Eleanor Davey writes about the history of humanitarianism, including the ethics and politics of aid and the relevance of historical perspectives to current policy and practice. She has been supporting people in detention through grass-roots campaigning, advocacy, and protest.
Sixty-one refugees in Melbourne have experienced freedom for the first time since seeking asylum from Australia more than seven years ago. The refugees, who were released in three waves over two weeks in January 2021, were among the cohort of people transferred from Nauru and Papua New Guinea (PNG) for medical care under the Medevac law that operated during 2019. Unlike other people who were transferred for medical care prior to this new law, the so-called ‘Medevac refugees’ have been confined in hotels. During the COVID-19 pandemic this meant they were cut off from personal contact and access to fresh air.
Mostafa Azimitabar, who published an article with UAI in November, was among the second group to be released. On the day of his freedom, Azimitabar wrote on Twitter: ‘This is the most beautiful moment of my life and one that I would like to share with you all. After 2,737 days locked up in detention – I am free.’ Azimitabar is a Kurdish Iranian musician and has been a prominent voice for refugee rights.
Others have also spoken about their experiences. On hearing of his imminent release, Thanush Selvarasa, a Tamil refugee who has also been detained offshore and in Melbourne, told Refugee Action Collective (Victoria): ‘My mother has been waiting year by year for just one message from me – on Thursday I can finally call her and say “hello mother I’m a free man”. I have been waiting for eight years to tell my mother that. I can’t wait until that beautiful moment, she will be so happy. People sometimes don’t realise the value of things until they lose something in their life, or have it taken from them. I know the value of freedom.’
The relatively large number of people who had their freedom restored in January was foreshadowed by the release of seven refugees in December 2020. Among them was Farhad Bandesh, a Kurdish musician and artist, whose release happened on the day of his birthday, 11 December. In 2019, Bandesh was the subject of punitive treatment after he spoke out about the torturous conditions of hotel detention. Speaking to The Guardian after his release, Bandesh emphasised the power of collaboration between refugees and their supporters in the campaign for justice: ‘We are innocent people and we have some people in the community who are beside us. They walk beside us in this battle and the nightmare will be over, and we will be free and we deserve to be free … My message is resistance brings life, resistance brings freedom.’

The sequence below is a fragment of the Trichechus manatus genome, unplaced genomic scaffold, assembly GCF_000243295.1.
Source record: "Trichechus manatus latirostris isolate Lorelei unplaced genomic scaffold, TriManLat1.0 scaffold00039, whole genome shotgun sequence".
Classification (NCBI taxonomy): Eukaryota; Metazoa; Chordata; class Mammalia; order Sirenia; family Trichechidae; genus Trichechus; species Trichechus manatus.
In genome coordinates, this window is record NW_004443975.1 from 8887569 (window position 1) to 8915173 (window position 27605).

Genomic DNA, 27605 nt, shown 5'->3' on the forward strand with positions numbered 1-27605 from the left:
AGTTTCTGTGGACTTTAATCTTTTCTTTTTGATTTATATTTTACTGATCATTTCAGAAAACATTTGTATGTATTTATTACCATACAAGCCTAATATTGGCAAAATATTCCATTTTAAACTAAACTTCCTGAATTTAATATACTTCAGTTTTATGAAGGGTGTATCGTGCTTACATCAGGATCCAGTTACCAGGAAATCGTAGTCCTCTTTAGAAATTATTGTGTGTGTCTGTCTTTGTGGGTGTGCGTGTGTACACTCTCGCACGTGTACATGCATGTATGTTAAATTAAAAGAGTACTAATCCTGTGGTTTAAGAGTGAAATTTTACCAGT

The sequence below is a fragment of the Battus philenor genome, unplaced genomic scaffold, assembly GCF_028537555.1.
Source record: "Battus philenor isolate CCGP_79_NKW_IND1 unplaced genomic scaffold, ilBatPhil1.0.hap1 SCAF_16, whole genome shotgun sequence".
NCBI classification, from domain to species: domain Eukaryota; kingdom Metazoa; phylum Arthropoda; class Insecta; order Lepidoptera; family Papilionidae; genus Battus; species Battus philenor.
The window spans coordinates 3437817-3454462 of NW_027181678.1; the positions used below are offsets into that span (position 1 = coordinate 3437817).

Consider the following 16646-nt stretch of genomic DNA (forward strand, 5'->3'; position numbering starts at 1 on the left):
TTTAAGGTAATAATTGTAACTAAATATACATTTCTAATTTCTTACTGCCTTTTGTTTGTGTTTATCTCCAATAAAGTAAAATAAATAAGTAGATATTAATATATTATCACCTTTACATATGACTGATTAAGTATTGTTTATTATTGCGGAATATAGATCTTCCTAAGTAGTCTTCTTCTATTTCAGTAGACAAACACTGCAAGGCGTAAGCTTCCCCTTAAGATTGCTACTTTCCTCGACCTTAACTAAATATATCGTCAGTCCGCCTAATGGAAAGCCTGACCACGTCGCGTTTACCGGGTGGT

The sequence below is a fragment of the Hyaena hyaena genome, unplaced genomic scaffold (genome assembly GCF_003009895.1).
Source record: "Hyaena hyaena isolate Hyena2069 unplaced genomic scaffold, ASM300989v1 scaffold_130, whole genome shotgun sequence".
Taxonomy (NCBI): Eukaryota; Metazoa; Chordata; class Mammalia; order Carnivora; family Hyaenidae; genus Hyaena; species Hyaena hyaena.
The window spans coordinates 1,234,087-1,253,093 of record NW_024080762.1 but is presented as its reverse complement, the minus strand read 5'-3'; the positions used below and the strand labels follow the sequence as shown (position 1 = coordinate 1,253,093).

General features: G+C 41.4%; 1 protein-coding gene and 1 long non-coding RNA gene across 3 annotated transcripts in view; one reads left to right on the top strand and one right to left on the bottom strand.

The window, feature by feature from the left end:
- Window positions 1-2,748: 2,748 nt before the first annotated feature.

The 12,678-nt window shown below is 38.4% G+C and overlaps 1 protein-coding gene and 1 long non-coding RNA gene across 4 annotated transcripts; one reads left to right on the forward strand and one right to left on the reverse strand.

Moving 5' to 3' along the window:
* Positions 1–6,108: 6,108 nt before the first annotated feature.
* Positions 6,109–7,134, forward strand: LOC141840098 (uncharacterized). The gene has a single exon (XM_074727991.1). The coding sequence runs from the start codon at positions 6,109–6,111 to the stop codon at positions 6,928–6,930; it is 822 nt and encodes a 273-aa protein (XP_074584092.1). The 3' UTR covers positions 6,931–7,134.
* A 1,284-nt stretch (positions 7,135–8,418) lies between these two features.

Despite hope that these releases herald a change in policy on the part of the Australian government, so far there has been little public indication that this is the case. Some 150 people are still being detained onshore and over 250 more people remain offshore in PNG and Nauru. Many others live in precarious conditions on short-term visas, lacking permanent protection due to an Australian government policy against granting protection to people who arrive by boat even after a formal determination process on their refugee status. The government’s asylum policies were criticised during a session of the United Nations periodic review of human rights in January 2021.
Campaigning continues for the immediate release of all asylum seekers and refugees from detention and exile, including the Medevac refugees as well as others held in Australian detention centres; for those offshore to be brought to live in the community in Australia; and for safe, permanent resettlement to be ensured for all. As Azimitabar wrote, ‘If I am able to obtain my freedom, there should be the opportunity for the others seeking asylum to have their freedom as well. Until all of us are free, none of us are truly free.’
Photo Credit: Mostafa Azimitabar/@AzimiMoz
The views expressed in this opinion piece do not necessarily reflect those of United Against Inhumanity.